The coronavirus outbreak continues to ravage many cities in the U.S. And now that the summer season is here, the problem has gotten much worse for many people. That’s why many cities are coming up with strategies to fight the challenging combination of the outbreak and the hot weather.
“COVID-19 and climate change are on a collision course. There is no question that the challenges we face this summer are unprecedented,” New York City Emergency Management Department spokesperson Omar Bourne said, per WebMD.
Apparently, during the summer season when the weather is hot, city spray parks and air-conditioned cooling centers are very active and many people frequent these areas. However, the strategies that help fight off heat-related health problems are also in direct conflict with the strategies imposed to mitigate the spread of the novel coronavirus. And so these amenities have been shut down amid the pandemic.
“Gathering in close proximity and engaging in physically strenuous behavior like running around the spray park appears to be a likely possibility for transmission,” Rochester, New York spokesperson Justin Roj said.
Across the country, public officials are looking for ways to address both heat-related problems and the risk of contracting COVID-19. But experts said that it’s going to be very tough finding the balance between preventing the spread of the deadly virus and preventing heat-related illnesses.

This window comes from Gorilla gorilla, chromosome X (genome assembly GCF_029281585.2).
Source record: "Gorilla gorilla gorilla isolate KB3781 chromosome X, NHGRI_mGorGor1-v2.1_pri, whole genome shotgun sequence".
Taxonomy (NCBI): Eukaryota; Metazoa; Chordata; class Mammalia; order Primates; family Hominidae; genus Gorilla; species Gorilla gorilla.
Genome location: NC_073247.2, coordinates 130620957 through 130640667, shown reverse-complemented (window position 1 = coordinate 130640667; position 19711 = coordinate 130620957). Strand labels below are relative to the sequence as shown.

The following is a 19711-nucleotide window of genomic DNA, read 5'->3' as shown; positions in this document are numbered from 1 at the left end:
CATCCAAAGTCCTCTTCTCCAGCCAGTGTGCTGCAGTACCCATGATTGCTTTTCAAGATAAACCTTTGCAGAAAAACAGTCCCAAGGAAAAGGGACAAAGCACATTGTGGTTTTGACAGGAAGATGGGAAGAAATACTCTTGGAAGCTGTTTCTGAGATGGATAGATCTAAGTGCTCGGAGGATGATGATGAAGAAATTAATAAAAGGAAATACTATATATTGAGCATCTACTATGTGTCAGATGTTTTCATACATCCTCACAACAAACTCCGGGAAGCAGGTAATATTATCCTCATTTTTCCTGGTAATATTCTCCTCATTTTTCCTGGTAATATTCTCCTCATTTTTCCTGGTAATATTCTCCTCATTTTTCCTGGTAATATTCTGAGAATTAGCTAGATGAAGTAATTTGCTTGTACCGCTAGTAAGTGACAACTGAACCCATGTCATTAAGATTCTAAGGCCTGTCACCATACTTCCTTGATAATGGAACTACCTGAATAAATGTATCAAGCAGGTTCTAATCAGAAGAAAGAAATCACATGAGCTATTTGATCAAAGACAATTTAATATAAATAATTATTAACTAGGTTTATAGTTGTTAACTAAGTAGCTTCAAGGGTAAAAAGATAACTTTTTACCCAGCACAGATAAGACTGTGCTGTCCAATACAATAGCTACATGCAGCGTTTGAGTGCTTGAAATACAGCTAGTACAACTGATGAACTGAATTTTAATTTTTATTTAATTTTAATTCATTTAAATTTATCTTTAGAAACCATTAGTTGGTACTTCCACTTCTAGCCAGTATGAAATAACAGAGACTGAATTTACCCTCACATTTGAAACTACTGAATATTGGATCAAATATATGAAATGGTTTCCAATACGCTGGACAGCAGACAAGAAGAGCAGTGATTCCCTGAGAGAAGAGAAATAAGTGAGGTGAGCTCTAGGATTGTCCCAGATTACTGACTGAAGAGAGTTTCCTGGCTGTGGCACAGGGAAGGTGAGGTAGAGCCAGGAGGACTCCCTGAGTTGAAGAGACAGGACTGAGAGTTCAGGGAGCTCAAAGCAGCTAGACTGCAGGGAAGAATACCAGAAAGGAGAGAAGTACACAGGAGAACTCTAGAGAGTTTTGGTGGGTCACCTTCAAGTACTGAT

Due to the hot weather, people who stay outside for long periods could suffer heat exhaustion and even heat stroke. The former involves certain signs like nausea, light-headedness, fatigue, dizziness, and muscle cramping. On the other hand, heat stroke is a more serious condition that needs immediate medical attention. People who suffer heat stroke may experience headache, confusion, vomiting, rapid heart rate and even lose consciousness.
People with underlying conditions like diabetes and heart disease are at a higher risk of suffering a heat stroke. Although 90% of households in the U.S. have air conditioning, access to it is not evenly distributed.
Kristie Ebi, an epidemiologist at the Global Heat Health Information Network, believes that local authorities should come up with the decision on whether or not cooling centers should be opened in their areas based on their coronavirus stats.
In Los Angeles County, cooling centers remained open especially when the temperatures spiked. However, officials required people to wear masks and they also put a limit on the number of people who could go inside the centers at a time.